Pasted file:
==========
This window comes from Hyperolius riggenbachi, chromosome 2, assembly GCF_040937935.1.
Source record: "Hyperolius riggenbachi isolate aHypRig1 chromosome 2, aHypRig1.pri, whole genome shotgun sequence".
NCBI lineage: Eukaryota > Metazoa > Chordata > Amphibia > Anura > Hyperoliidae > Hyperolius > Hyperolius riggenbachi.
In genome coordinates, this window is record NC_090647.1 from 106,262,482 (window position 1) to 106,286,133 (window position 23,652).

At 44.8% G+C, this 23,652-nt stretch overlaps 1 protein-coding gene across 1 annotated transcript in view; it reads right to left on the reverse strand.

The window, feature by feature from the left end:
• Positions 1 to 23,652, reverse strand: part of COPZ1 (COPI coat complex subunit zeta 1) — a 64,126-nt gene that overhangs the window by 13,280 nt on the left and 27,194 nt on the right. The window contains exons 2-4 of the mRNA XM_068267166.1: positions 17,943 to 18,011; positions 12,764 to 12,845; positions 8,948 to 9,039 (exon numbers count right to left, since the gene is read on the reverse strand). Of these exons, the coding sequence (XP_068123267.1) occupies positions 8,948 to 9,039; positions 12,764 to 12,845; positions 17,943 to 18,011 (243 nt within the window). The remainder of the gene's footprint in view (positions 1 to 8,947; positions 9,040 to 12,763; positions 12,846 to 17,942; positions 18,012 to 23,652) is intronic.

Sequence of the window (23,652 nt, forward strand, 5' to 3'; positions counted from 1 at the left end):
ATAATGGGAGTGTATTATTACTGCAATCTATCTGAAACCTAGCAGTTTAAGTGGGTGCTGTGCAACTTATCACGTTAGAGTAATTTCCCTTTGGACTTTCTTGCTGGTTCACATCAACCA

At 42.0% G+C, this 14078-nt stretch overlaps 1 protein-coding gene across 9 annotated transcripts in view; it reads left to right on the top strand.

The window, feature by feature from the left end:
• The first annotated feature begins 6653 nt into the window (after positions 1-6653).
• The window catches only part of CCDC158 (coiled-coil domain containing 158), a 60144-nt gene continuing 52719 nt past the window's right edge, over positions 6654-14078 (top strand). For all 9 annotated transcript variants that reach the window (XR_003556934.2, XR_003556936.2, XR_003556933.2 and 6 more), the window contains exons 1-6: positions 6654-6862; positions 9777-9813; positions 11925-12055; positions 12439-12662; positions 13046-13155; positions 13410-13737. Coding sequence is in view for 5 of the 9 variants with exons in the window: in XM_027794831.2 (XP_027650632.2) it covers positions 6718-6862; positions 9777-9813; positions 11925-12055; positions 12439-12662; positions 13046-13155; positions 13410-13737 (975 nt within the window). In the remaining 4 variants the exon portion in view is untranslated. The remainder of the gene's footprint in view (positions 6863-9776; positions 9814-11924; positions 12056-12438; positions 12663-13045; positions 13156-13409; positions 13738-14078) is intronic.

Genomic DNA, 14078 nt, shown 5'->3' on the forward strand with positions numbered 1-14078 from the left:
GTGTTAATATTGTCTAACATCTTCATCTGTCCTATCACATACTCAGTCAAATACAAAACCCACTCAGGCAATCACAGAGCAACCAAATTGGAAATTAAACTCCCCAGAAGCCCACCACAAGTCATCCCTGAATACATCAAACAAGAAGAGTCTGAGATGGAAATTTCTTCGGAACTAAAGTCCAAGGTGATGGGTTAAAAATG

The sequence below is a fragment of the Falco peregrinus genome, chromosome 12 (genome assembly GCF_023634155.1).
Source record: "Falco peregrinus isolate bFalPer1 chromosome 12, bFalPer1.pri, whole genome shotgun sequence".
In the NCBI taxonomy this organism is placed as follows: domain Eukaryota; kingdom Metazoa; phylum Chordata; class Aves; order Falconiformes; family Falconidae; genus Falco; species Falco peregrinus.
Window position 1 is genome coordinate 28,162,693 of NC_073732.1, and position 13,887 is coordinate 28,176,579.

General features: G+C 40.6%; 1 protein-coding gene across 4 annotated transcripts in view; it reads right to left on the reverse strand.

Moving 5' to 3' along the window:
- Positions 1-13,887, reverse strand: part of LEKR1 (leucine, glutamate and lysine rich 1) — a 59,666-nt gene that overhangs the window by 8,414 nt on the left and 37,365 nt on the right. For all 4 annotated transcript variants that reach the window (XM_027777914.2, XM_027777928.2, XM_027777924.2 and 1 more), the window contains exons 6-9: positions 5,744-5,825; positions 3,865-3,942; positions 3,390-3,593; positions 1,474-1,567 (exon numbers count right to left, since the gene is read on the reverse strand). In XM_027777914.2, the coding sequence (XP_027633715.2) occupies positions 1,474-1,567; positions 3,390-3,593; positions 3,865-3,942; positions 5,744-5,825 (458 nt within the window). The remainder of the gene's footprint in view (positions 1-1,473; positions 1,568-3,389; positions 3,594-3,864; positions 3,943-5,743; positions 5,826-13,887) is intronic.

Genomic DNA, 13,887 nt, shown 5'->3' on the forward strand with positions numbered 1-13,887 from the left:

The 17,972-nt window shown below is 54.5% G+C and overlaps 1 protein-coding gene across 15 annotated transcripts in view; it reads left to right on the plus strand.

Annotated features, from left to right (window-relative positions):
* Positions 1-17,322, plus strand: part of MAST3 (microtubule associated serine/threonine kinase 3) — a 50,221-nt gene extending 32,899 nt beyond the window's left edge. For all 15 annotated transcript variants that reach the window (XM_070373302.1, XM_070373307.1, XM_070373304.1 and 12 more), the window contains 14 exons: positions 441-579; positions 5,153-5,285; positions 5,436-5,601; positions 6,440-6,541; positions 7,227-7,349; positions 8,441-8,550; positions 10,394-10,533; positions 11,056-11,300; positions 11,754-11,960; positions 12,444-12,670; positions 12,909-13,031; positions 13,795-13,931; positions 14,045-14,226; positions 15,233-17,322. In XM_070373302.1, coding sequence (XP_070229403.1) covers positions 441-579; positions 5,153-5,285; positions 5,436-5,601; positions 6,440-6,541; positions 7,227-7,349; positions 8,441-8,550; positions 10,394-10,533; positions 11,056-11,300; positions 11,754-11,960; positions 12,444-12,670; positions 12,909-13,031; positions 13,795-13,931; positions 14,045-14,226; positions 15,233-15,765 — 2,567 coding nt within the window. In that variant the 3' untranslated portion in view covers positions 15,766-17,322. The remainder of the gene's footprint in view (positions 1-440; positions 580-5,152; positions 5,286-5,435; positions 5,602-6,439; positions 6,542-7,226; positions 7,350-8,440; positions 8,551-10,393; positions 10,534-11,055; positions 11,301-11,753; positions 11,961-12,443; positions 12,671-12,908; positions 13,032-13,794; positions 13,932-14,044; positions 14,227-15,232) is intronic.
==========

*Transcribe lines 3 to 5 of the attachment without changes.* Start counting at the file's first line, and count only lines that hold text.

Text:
NCBI lineage: Eukaryota > Metazoa > Chordata > Amphibia > Anura > Hyperoliidae > Hyperolius > Hyperolius riggenbachi.
In genome coordinates, this window is record NC_090647.1 from 106,262,482 (window position 1) to 106,286,133 (window position 23,652).

At 44.8% G+C, this 23,652-nt stretch overlaps 1 protein-coding gene across 1 annotated transcript in view; it reads right to left on the reverse strand.